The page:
4. yes, penge-com. I fully accept your point that Gervais had no interest in fitting the more standard sitcom structure. Perhaps I wasn't clear enough in making that point. The fact is some people liked it and that's fine. I think it lacks clarity - which is what TV tends to thrive on. I didn't think Derek's quest was to be loved, although that's true of most people. But each to their own...

  5. Sarah Ballingal13 April 2012 at 13:50

    The trailers for this programme seemed to be shown at every available break. One showed Karl Pilkington's character refusing to talk about his life on camera, and the other just had Ricky's Gervais's character stroking an elderly lady's hair. These together were enough to put me off watching the programme at all, so I didn't. Sounds like I didn't miss anything.

  6. James

    I generally agree with you that the show wasn't intended to be mean spirited - it seemed that the program makers were presenting Derek as on our level, not picking on him per se. Having said that I laugh at Derek's comic business in the show. It didn't seem to fit. Things just happened to him, rather than

    It was quite moving in places, but I didn't find it very funny.

    I also wish Ricky Gervais wouldn't pretend that Derek doesn't having learning disabilities when he clearly does (eg "What would you do with £20,000?".)

    With something like this there is always a danger that the ignorant will laugh at Derek anyway despite the intentions of the program makers. That's the danger you get from labelling it a comedy. And Gervais and co can't control that. Perhaps the point he is making with the scene in the pub - it shows which side we are meant to be on.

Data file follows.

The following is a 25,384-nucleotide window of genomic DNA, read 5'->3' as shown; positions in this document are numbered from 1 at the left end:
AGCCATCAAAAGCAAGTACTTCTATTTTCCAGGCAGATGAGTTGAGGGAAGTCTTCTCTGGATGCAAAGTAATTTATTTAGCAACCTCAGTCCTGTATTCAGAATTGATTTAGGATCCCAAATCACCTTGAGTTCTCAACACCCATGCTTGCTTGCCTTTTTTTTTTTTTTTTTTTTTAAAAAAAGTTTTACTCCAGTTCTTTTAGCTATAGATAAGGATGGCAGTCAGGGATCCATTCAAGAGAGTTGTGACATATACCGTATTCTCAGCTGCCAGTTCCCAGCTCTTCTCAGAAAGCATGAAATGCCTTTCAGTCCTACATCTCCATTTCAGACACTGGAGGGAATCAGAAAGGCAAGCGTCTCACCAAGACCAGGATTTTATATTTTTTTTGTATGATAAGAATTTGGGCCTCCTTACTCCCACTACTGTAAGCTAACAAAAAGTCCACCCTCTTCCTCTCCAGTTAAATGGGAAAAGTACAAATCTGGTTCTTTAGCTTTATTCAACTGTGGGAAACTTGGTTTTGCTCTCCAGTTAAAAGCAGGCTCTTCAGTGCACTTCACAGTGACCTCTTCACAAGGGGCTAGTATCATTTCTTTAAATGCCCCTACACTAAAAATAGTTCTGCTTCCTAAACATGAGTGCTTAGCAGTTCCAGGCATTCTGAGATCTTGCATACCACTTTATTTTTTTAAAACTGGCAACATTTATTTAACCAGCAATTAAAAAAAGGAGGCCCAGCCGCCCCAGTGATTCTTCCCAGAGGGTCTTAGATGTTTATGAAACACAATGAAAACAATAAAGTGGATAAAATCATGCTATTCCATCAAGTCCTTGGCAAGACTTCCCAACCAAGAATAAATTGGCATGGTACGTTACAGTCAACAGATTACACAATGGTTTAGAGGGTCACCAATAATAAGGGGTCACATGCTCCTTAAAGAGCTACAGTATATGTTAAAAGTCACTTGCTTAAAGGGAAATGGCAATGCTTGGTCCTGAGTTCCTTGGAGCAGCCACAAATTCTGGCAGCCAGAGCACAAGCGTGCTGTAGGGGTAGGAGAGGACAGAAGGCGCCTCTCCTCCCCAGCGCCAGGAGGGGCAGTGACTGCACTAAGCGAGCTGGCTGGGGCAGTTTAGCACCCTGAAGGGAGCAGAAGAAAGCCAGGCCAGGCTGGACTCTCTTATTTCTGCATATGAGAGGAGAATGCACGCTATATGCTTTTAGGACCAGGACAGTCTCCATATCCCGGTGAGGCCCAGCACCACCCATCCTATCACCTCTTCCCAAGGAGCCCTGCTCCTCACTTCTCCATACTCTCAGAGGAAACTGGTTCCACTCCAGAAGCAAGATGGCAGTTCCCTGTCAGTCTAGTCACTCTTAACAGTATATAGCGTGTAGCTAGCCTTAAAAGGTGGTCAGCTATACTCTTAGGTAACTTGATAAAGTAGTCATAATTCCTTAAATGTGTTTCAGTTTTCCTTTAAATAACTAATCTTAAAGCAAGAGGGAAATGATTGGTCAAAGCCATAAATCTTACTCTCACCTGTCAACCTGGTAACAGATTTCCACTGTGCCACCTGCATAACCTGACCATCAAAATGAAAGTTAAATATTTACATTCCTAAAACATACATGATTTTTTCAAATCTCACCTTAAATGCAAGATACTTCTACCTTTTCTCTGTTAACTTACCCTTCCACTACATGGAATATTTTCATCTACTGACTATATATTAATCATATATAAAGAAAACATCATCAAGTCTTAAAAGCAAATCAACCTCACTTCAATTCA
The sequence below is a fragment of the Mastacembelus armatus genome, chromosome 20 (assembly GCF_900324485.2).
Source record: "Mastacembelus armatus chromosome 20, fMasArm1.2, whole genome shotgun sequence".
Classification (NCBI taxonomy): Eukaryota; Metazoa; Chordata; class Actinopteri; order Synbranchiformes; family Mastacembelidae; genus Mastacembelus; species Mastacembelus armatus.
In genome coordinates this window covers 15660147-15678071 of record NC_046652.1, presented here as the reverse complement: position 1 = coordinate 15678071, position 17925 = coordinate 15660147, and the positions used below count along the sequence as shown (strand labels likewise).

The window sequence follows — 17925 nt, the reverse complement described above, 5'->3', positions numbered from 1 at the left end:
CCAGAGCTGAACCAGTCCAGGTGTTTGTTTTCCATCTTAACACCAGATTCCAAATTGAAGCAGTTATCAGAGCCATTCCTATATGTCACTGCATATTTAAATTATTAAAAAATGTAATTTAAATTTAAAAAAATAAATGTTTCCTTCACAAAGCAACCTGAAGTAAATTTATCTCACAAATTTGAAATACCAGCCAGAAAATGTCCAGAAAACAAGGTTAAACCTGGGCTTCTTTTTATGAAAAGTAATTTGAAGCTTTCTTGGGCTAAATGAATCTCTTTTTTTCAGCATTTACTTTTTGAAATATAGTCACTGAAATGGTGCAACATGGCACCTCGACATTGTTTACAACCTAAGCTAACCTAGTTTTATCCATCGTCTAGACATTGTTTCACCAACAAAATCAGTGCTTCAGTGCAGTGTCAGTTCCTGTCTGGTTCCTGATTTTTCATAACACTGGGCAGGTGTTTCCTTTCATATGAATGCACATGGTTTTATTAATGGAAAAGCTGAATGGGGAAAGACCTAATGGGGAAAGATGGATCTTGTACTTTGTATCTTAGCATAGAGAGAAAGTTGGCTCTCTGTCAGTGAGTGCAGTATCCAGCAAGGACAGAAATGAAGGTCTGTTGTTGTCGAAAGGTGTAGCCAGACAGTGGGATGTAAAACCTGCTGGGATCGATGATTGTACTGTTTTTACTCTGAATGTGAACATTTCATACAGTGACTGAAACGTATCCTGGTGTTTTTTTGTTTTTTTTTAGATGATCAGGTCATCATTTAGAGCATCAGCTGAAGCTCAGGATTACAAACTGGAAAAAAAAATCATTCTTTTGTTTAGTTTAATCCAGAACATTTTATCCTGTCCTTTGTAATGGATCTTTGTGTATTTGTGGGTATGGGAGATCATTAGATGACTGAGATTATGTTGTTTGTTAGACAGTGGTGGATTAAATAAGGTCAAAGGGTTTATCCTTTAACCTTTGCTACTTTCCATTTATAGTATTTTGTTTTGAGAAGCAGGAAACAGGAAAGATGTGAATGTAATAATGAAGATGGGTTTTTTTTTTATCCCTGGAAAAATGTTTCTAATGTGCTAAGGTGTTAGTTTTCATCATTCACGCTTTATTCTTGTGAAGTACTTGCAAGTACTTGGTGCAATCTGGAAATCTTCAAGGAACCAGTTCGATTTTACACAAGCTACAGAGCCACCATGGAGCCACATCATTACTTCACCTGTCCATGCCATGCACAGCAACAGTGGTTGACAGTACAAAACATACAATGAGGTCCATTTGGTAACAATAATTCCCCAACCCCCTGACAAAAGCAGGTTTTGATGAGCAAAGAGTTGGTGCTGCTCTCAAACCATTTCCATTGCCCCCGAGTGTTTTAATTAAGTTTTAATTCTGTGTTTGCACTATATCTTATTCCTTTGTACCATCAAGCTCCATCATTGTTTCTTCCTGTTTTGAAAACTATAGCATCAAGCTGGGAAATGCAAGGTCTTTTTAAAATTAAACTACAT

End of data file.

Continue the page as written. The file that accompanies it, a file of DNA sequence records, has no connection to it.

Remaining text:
This also ties in with your previous post as well about who we can laugh at. I wrote about my own take on this on my blog in context of Derek here:

  7. James,

    Derek is an odd one, more of a Coma than a Dramedy. Everything is just thin and very one dimensional. Tom and Hannah's baby just happens, Dougie leaves and Geoff comes in changing the entire atmosphere in the process, but man alive is Geoff one dimensional, it's agony.

    Vicky and Kev really are the only interesting characters in my opinion, they have hidden depth which is touched upon but not explored much.

    If Derek shows us one thing, it's how important a good writing partner is. Gervais needs Merchant back.

    I disagree about your David Brent point though, Brent is an excellent boss which is why they don't like him. He's offered promotion and this is the reason the cameras were allowed in to start with. The Office workers are bemused by him as they have backstory (ie before the filming began) of what he is actually changing from and into. If that makes sense?

    Good blog though.